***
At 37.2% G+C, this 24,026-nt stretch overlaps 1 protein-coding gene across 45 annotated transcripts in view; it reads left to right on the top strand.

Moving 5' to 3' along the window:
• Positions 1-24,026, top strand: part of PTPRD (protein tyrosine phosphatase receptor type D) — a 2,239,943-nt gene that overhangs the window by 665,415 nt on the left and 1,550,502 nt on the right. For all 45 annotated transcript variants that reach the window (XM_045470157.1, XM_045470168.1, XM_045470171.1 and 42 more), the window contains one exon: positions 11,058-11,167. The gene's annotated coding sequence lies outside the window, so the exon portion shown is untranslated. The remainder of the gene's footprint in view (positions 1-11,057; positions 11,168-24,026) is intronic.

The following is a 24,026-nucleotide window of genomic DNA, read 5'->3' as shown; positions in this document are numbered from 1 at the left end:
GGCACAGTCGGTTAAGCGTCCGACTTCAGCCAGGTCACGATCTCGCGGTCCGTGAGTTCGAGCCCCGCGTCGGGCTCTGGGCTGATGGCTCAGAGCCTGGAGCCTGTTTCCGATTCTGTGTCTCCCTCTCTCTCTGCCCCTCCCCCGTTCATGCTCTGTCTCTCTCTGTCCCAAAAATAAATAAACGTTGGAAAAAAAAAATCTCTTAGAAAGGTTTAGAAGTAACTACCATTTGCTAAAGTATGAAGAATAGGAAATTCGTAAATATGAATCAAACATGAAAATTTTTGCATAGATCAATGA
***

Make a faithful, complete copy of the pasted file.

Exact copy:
At 37.2% G+C, this 24,026-nt stretch overlaps 1 protein-coding gene across 45 annotated transcripts in view; it reads left to right on the top strand.

Moving 5' to 3' along the window:
• Positions 1-24,026, top strand: part of PTPRD (protein tyrosine phosphatase receptor type D) — a 2,239,943-nt gene that overhangs the window by 665,415 nt on the left and 1,550,502 nt on the right. For all 45 annotated transcript variants that reach the window (XM_045470157.1, XM_045470168.1, XM_045470171.1 and 42 more), the window contains one exon: positions 11,058-11,167. The gene's annotated coding sequence lies outside the window, so the exon portion shown is untranslated. The remainder of the gene's footprint in view (positions 1-11,057; positions 11,168-24,026) is intronic.

The following is a 24,026-nucleotide window of genomic DNA, read 5'->3' as shown; positions in this document are numbered from 1 at the left end:
GGCACAGTCGGTTAAGCGTCCGACTTCAGCCAGGTCACGATCTCGCGGTCCGTGAGTTCGAGCCCCGCGTCGGGCTCTGGGCTGATGGCTCAGAGCCTGGAGCCTGTTTCCGATTCTGTGTCTCCCTCTCTCTCTGCCCCTCCCCCGTTCATGCTCTGTCTCTCTCTGTCCCAAAAATAAATAAACGTTGGAAAAAAAAAATCTCTTAGAAAGGTTTAGAAGTAACTACCATTTGCTAAAGTATGAAGAATAGGAAATTCGTAAATATGAATCAAACATGAAAATTTTTGCATAGATCAATGA